A post at tor.com: Five Books With Great Opening Lines
Of which my favorite by quite a bit is Mortal Engines by Philip Reeve:
It was a dark, blustery afternoon in spring, and the city of London was chasing a small mining town across the dried out bed of the old North Sea.
I’ve never read this book. I’ve only read one of the five books featured on this post. Oddly, it’s not the one with the dog. I might even have that one buried somewhere on my Kindle? Not even sure, that’s how out of control the TBR pile has gotten.
If you’ve read Mortal Engines and the rest of that series — or, for that matter, The Knife of Never Letting Go, which is the one with the dog — what did you think?
But back to first lines. Obviously this is an endlessly fertile topic for posts. For some reason, that sentence from Mortal Engines made me think of 2312 by KSR. Oh, I know why: because of the way the city on Mercury travels continually to stay ahead of the intolerable heat of day. How does that book actually start? Like this:
The sun is always about to rise. Mercury rotates so slowly that you can walk fast enough over its rocky surface to stay ahead of the dawn; and so many people do.
Two sentences, but they work very well. So does the whole first paragraph. Here it is:
The sun is always about to rise. Mercury rotates so slowly that you can walk fast enough over its rocky surface to stay ahead of the dawn; and so many people do. Many have made this a way of life. They walk roughly westward, staying always ahead of the stupendous day. Some of them hurry from location to location, pausing to look in cracks they earlier inoculated with bioleaching metallophytes, quickly scraping away any accumulated residues of gold or tungsten or uranium. But most of them are out there to catch glimpses of the sun.
What do I like about this paragraph? Well, let me see.
I like the use of the semicolon before “and” in the second sentence. This is a technique I learned from CJ Cherryh. It is not, of course, exactly standard. But I like the extra pause that is created this way; not the same as a period or a semicolon; definitely not the same as a comma plus “and.” I don’t use this type of punctuation often, but sometimes I do. KSR is certainly confident of his stylistic choices, using that in the first paragraph. You can bet his copy editor said NO and he said STET.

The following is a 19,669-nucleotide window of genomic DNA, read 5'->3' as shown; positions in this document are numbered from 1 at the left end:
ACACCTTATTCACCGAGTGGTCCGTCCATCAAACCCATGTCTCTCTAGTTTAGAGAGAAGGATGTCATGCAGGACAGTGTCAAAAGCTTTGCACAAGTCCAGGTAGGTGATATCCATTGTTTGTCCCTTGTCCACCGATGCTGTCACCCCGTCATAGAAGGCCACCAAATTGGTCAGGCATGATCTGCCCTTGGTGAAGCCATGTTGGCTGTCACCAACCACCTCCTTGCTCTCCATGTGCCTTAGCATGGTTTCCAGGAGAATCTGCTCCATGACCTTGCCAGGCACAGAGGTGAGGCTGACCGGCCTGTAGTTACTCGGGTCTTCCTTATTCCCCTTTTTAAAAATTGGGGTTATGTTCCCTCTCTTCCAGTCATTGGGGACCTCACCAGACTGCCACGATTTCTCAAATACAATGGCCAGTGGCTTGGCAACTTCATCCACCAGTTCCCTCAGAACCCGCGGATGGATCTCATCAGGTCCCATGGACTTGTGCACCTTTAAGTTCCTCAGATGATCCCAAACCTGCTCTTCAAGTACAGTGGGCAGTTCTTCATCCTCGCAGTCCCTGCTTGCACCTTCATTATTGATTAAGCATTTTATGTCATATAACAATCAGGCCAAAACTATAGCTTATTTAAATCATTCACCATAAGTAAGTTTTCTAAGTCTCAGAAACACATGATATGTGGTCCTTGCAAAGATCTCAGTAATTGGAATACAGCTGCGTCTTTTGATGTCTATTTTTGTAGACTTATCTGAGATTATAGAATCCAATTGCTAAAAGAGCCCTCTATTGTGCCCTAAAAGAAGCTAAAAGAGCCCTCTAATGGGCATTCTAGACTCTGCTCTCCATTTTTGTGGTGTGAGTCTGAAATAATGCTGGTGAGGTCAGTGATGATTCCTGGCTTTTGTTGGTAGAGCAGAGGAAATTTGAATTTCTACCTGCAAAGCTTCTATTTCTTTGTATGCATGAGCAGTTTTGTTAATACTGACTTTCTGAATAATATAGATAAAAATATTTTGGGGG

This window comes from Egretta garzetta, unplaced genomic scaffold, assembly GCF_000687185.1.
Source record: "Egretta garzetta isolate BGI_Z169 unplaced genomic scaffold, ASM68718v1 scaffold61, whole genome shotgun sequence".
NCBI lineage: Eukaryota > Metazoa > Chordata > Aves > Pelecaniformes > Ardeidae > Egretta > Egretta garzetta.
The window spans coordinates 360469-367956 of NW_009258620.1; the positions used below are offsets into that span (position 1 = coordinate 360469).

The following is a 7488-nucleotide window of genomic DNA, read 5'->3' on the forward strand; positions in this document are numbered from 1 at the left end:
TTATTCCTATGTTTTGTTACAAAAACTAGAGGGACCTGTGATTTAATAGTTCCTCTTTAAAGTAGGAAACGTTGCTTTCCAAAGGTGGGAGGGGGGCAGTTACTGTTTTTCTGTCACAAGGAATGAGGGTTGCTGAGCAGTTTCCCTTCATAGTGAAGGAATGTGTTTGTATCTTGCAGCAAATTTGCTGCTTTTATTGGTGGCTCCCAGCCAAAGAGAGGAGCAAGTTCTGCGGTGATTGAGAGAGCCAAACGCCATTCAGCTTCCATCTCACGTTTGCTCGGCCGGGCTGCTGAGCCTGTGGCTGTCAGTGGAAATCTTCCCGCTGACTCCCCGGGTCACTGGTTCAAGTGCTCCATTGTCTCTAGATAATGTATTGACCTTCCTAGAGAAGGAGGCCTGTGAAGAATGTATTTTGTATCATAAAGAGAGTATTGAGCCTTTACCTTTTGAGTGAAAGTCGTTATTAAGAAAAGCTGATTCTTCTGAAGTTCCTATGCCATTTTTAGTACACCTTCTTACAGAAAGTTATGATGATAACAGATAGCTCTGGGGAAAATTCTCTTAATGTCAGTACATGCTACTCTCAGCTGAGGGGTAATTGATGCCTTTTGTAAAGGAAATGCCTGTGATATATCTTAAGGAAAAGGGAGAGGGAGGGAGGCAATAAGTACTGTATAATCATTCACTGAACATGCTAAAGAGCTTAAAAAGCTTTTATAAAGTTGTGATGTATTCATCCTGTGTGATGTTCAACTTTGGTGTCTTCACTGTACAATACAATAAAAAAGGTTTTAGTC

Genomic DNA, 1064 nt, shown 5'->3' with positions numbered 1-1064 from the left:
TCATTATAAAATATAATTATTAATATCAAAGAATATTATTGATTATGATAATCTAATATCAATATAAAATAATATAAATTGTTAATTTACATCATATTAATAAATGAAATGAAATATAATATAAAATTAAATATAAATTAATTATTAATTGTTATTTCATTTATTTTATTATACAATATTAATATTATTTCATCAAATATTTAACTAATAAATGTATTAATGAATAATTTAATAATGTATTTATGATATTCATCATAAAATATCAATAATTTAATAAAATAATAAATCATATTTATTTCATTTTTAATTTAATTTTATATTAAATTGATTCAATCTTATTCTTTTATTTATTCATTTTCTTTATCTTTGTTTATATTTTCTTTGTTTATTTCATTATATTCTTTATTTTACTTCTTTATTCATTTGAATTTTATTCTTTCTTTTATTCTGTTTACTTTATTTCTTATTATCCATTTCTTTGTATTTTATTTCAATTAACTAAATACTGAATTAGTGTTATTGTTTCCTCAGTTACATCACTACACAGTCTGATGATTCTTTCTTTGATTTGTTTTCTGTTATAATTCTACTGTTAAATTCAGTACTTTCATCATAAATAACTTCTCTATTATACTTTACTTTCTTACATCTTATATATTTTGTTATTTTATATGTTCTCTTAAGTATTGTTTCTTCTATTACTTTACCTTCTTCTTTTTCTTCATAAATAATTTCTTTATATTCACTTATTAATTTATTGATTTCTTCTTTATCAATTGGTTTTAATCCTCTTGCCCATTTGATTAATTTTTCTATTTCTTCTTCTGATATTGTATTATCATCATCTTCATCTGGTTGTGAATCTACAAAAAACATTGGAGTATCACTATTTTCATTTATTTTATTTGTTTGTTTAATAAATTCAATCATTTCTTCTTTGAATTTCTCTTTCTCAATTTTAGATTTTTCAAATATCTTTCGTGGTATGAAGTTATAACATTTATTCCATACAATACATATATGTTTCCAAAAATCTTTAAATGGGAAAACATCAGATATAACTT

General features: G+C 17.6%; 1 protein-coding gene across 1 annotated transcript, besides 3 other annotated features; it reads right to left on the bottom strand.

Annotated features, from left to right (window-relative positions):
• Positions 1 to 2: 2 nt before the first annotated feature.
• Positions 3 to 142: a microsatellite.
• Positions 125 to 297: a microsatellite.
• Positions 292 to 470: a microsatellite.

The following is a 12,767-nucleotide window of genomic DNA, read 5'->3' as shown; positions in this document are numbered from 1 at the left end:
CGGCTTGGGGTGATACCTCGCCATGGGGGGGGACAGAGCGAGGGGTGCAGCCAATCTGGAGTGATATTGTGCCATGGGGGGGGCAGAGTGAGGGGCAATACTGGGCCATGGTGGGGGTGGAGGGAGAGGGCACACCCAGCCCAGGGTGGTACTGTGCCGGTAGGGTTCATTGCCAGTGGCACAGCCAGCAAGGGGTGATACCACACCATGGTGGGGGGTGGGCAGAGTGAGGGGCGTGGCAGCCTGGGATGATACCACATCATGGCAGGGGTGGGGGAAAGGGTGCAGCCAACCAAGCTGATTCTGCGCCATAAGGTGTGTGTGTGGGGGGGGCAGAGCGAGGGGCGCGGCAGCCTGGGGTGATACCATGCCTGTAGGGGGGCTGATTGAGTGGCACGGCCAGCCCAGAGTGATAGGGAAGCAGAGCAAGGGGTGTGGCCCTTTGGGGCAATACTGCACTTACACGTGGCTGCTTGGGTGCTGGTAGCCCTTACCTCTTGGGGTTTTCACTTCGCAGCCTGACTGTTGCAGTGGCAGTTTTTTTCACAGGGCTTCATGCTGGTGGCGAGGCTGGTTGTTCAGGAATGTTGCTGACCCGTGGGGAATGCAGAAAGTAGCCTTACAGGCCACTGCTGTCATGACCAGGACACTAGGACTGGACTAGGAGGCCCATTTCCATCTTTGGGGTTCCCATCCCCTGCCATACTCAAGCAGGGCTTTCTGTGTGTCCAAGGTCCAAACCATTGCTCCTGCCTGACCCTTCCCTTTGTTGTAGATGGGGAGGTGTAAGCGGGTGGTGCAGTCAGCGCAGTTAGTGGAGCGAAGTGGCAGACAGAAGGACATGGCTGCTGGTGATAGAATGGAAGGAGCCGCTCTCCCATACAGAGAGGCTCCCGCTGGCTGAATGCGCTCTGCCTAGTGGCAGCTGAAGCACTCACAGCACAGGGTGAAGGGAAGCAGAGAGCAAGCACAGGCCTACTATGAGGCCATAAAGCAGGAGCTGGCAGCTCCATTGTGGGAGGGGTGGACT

I love the alternation of very short and very long sentences.
I’m not crazy about his use of the second person in the second sentence, but I didn’t notice that until now, so obviously it didn’t actually bother me.
I love the use of the word “stupendous.” That’s a word you can’t easily get away with using. I’m not sure I’ve ever actually used that word myself, ever, in any book. It’s absolutely perfect here. Now that KSR has drawn this word to my attention, I may well find myself using it sometime soon.
I can take or leave the technical details about the metallophytes. That’s fine; it tells us something about this setting, about the broader worldbuilding; it fits the paragraph. But it lacks the poetry of the rest of the sentences, except inasmuch it sets up the last sentence.
I like how the first sentence is The sun is always about to rise and the last sentence is But most of them are out there to catch glimpses of the sun — effectively bookends the paragraph.
Well, this post moved away from just “first sentences” to a broader “novel openings” in a hurry, didn’t it?
I haven’t read all that many books by KSR — just the Mars trilogy and 2312 — but his writing in this one in particular is often beautiful; I remember thinking so at the time.
If you’ve recently been struck by an opening sentence or paragraph, drop it in the comments!